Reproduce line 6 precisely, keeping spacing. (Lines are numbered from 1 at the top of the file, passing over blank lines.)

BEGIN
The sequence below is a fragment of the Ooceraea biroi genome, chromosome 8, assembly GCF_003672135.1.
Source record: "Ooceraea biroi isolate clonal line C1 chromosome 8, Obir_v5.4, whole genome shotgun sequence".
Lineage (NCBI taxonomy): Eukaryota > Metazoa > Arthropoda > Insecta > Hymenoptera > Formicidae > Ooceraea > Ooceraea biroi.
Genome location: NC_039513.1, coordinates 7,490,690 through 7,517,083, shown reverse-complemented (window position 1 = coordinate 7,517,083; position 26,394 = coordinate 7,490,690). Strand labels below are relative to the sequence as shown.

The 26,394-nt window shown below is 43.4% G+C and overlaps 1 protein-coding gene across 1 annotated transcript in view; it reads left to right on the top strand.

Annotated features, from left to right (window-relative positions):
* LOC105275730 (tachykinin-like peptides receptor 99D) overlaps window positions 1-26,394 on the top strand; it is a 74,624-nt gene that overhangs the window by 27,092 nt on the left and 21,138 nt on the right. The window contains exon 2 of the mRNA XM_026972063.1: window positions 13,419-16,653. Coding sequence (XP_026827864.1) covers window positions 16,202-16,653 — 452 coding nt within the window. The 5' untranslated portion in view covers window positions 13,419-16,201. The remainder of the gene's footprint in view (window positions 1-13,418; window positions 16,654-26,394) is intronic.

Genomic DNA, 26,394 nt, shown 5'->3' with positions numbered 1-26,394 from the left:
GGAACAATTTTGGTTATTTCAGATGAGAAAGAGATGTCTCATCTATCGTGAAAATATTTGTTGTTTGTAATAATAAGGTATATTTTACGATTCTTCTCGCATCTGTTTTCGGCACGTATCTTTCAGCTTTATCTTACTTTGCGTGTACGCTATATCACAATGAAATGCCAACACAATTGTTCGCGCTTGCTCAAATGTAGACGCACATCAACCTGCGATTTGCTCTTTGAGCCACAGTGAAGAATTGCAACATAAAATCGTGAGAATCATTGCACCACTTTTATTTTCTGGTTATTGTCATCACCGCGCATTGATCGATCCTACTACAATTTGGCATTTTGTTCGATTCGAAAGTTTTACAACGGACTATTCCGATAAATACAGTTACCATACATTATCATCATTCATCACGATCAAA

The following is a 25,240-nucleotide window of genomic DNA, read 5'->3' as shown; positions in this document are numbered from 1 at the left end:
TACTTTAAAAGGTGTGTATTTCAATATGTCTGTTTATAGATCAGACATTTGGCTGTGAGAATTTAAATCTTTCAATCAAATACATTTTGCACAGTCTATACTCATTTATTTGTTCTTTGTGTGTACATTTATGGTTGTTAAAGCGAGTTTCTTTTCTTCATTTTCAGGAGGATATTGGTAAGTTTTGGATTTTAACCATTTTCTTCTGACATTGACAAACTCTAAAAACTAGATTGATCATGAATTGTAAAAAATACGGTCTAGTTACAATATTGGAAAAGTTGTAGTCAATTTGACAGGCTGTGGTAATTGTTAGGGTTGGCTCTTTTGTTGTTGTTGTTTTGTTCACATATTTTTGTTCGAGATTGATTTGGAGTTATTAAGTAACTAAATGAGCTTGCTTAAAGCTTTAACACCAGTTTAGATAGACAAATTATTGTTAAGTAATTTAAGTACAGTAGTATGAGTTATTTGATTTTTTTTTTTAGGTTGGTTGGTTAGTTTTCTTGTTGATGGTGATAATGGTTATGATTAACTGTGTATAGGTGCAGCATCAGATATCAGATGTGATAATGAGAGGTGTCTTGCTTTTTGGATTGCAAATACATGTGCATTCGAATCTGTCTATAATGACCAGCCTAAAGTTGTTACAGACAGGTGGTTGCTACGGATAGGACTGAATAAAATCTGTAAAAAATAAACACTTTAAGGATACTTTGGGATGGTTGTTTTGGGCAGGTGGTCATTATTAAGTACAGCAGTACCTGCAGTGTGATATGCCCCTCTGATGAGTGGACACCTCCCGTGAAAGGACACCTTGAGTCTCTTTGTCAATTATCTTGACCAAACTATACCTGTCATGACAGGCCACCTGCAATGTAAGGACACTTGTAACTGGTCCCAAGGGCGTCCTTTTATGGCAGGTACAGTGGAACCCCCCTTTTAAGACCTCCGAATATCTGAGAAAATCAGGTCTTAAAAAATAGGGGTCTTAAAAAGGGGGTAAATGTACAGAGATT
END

Annotated features, from left to right (window-relative positions):